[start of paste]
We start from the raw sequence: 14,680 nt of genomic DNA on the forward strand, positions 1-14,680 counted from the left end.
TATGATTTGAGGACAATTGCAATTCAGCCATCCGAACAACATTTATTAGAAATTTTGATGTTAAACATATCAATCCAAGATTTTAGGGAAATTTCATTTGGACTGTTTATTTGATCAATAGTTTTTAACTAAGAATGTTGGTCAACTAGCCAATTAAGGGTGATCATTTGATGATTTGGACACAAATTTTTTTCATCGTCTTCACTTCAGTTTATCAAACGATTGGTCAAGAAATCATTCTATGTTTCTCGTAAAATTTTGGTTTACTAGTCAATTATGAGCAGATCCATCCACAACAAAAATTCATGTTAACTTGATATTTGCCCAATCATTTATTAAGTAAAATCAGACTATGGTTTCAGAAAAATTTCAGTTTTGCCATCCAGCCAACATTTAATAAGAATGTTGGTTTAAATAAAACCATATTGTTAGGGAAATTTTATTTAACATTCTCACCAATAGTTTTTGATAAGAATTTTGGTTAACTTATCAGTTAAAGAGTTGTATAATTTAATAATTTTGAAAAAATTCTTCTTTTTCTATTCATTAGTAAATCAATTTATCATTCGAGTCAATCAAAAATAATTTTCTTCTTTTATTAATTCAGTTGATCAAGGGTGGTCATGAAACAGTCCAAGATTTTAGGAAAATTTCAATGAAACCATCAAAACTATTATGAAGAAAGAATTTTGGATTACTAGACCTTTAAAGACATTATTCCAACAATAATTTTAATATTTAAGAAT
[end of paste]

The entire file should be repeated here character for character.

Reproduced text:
We start from the raw sequence: 14,680 nt of genomic DNA on the forward strand, positions 1-14,680 counted from the left end.
TATGATTTGAGGACAATTGCAATTCAGCCATCCGAACAACATTTATTAGAAATTTTGATGTTAAACATATCAATCCAAGATTTTAGGGAAATTTCATTTGGACTGTTTATTTGATCAATAGTTTTTAACTAAGAATGTTGGTCAACTAGCCAATTAAGGGTGATCATTTGATGATTTGGACACAAATTTTTTTCATCGTCTTCACTTCAGTTTATCAAACGATTGGTCAAGAAATCATTCTATGTTTCTCGTAAAATTTTGGTTTACTAGTCAATTATGAGCAGATCCATCCACAACAAAAATTCATGTTAACTTGATATTTGCCCAATCATTTATTAAGTAAAATCAGACTATGGTTTCAGAAAAATTTCAGTTTTGCCATCCAGCCAACATTTAATAAGAATGTTGGTTTAAATAAAACCATATTGTTAGGGAAATTTTATTTAACATTCTCACCAATAGTTTTTGATAAGAATTTTGGTTAACTTATCAGTTAAAGAGTTGTATAATTTAATAATTTTGAAAAAATTCTTCTTTTTCTATTCATTAGTAAATCAATTTATCATTCGAGTCAATCAAAAATAATTTTCTTCTTTTATTAATTCAGTTGATCAAGGGTGGTCATGAAACAGTCCAAGATTTTAGGAAAATTTCAATGAAACCATCAAAACTATTATGAAGAAAGAATTTTGGATTACTAGACCTTTAAAGACATTATTCCAACAATAATTTTAATATTTAAGAAT